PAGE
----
I seriously doubt that anyone would question spending a lot to host a wedding, and thus I wonder why it is so easy for people to sit in judgement of how another person chooses to celebrate an equally important life cycle event. I equally doubt that many would attend a wedding leaving a paltry gift.

Maybe I am wrong about that, but I don't think so.
June 2, 2015, 11:54 am
Someone from Denver from Denver, CO says:
Our entire congregation was invited to attend the service and kiddish after service for a bar mitzvah of a member who is (and whose family is) very active in the congregation and the congregation means a lot to this family. The invite was not for any party beyond the service and kiddish. We are friendly with, but not particularly close to, the family. I'm thinking an $18 donation to the synagogue (in honor of the bar mitzvah) plus another $18 gift & card to the child who is having his bar mitzvah. Does this sound ok, or would only $18 to each be a disappointment?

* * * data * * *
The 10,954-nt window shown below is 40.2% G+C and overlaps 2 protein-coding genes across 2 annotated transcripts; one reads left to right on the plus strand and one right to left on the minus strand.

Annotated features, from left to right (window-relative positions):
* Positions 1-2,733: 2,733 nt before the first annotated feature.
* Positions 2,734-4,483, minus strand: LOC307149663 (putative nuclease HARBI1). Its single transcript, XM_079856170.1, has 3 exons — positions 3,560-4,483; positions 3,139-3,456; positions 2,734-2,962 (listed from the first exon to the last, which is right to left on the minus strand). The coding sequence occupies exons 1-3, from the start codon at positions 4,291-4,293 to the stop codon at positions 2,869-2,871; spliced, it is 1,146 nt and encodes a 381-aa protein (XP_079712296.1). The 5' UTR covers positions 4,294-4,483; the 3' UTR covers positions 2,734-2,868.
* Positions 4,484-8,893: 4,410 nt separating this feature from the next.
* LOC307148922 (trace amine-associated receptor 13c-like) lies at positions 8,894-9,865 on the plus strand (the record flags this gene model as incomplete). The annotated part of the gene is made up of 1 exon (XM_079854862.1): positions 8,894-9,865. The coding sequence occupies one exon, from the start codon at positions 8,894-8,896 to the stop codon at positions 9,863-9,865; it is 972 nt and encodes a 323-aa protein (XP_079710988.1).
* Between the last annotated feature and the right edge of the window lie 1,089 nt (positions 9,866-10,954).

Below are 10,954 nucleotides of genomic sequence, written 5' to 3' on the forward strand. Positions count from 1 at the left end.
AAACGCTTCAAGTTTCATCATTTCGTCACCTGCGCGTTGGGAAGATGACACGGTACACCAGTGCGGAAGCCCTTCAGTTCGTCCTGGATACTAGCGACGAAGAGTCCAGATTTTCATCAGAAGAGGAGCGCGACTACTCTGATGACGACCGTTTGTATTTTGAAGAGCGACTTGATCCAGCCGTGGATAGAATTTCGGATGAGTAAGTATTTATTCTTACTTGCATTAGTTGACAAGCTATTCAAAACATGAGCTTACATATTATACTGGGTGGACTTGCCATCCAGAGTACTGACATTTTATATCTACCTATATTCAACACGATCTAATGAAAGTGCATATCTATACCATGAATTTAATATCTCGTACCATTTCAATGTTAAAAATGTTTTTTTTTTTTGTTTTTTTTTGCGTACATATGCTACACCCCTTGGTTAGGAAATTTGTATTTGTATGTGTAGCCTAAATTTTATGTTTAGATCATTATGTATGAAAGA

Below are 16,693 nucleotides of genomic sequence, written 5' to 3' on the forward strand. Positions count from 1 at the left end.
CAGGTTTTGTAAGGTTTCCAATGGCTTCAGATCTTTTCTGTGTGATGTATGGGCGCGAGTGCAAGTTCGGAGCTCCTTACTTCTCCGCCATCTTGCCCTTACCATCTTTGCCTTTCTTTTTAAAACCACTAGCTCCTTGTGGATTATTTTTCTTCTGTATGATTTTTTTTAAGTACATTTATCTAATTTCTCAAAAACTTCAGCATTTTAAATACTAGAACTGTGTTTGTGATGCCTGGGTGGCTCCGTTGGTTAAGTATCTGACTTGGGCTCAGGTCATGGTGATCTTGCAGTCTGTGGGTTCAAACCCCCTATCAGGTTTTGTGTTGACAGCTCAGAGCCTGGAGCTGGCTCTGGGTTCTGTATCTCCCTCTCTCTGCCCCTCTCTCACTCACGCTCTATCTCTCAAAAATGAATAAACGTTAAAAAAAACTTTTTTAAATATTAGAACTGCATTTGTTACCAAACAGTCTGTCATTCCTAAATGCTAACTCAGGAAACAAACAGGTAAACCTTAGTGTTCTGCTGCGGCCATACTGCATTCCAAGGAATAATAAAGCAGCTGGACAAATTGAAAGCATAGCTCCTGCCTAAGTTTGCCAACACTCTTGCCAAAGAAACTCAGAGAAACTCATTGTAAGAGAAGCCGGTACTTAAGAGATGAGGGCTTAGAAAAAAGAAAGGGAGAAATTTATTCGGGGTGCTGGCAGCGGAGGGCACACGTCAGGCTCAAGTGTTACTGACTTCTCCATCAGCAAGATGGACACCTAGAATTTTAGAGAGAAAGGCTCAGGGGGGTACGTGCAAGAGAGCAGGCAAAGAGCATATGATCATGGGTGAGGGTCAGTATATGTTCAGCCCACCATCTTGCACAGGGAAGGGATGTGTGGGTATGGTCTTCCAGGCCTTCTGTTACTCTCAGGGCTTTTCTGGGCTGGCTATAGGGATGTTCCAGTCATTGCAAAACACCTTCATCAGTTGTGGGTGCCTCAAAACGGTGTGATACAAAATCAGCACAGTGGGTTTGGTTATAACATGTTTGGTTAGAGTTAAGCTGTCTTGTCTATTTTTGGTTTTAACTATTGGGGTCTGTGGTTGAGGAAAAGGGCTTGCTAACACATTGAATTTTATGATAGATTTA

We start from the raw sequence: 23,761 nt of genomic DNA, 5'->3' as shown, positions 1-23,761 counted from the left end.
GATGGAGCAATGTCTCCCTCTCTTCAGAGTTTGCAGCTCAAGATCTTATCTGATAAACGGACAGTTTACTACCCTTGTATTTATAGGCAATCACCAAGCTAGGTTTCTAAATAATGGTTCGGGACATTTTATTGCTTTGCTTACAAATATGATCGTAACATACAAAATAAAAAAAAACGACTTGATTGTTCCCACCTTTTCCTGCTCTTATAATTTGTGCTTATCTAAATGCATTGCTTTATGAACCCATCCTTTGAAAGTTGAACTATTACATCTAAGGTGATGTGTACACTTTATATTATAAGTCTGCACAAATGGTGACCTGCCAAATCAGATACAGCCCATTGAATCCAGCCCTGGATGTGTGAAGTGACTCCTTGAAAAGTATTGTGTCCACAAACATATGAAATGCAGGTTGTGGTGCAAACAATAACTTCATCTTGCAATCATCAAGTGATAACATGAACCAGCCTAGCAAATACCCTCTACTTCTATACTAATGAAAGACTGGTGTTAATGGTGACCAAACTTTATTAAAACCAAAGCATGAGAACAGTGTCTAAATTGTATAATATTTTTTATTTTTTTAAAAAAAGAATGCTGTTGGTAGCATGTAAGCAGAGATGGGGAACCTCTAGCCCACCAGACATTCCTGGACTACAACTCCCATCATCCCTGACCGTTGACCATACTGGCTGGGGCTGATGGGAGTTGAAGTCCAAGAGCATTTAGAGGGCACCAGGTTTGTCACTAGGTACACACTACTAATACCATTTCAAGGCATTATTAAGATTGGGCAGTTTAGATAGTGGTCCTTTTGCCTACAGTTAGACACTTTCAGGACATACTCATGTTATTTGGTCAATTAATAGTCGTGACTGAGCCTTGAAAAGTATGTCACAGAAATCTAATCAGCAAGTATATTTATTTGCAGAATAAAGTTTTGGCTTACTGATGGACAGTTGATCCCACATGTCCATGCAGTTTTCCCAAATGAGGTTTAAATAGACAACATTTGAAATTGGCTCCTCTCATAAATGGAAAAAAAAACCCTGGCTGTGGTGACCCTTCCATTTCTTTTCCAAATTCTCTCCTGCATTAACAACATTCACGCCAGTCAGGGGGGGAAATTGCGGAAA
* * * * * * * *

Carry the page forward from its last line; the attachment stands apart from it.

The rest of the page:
June 12, 2015, 12:10 pm
Mom from CT says:
Denver, CO,

I think what you propose is perfectly appropriate, and the added gift to the congregation in honor of the mitzvah child is a lovely gesture.
June 15, 2015, 7:41 am
Patrick from Pgh says:
What is recommended if you were invited to the Bar Mitzvah of an old and valued friend's son (whom you don't know well) and you are unfortunately unable to attend the event?
June 28, 2015, 12:55 pm
Annette from Warren County says:
Kids are invited to a bat mitzvah of a friend/classmate but cant go. Do I still sent a check?
June 30, 2015, 11:12 am
Barbara from Long Island says:
It should NEVER be about money! People should give what they can afford. If the family doesn't think it's enough, then they are rude and missing the point. And it doesn't matter what the family spent on the celebration or what the meal cost. The family should give the celebration that they want to give to their child and no one is obligated to "reimburse" them!!! They CHOOSE to throw that party and shouldn't expect guests to pay a certain amount (otherwise, perhaps they should just charge them at the door!!!). Give what you can from your heart and that should be good enough. If it isn't, then you don't want to be friends with those people anyways!!